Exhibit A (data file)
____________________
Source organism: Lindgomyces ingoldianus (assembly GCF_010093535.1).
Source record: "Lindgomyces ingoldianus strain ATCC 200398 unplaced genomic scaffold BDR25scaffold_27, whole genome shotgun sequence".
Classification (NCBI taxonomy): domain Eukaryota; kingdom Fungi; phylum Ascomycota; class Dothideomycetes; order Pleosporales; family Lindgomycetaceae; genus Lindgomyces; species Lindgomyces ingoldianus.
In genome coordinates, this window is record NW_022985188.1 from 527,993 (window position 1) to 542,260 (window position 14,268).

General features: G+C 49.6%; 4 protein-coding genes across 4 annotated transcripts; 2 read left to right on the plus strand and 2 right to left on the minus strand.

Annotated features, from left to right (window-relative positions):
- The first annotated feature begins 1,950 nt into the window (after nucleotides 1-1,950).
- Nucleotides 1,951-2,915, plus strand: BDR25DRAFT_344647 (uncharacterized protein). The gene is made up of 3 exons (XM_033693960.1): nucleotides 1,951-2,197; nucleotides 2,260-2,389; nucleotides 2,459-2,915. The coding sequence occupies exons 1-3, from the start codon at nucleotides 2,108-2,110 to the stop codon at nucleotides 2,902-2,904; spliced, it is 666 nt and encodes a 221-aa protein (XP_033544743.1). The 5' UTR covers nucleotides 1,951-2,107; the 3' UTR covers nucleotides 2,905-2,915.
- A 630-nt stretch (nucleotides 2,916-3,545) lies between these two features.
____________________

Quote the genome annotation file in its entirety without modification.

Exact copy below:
Source organism: Lindgomyces ingoldianus (assembly GCF_010093535.1).
Source record: "Lindgomyces ingoldianus strain ATCC 200398 unplaced genomic scaffold BDR25scaffold_27, whole genome shotgun sequence".
Classification (NCBI taxonomy): domain Eukaryota; kingdom Fungi; phylum Ascomycota; class Dothideomycetes; order Pleosporales; family Lindgomycetaceae; genus Lindgomyces; species Lindgomyces ingoldianus.
In genome coordinates, this window is record NW_022985188.1 from 527,993 (window position 1) to 542,260 (window position 14,268).

General features: G+C 49.6%; 4 protein-coding genes across 4 annotated transcripts; 2 read left to right on the plus strand and 2 right to left on the minus strand.

Annotated features, from left to right (window-relative positions):
- The first annotated feature begins 1,950 nt into the window (after nucleotides 1-1,950).
- Nucleotides 1,951-2,915, plus strand: BDR25DRAFT_344647 (uncharacterized protein). The gene is made up of 3 exons (XM_033693960.1): nucleotides 1,951-2,197; nucleotides 2,260-2,389; nucleotides 2,459-2,915. The coding sequence occupies exons 1-3, from the start codon at nucleotides 2,108-2,110 to the stop codon at nucleotides 2,902-2,904; spliced, it is 666 nt and encodes a 221-aa protein (XP_033544743.1). The 5' UTR covers nucleotides 1,951-2,107; the 3' UTR covers nucleotides 2,905-2,915.
- A 630-nt stretch (nucleotides 2,916-3,545) lies between these two features.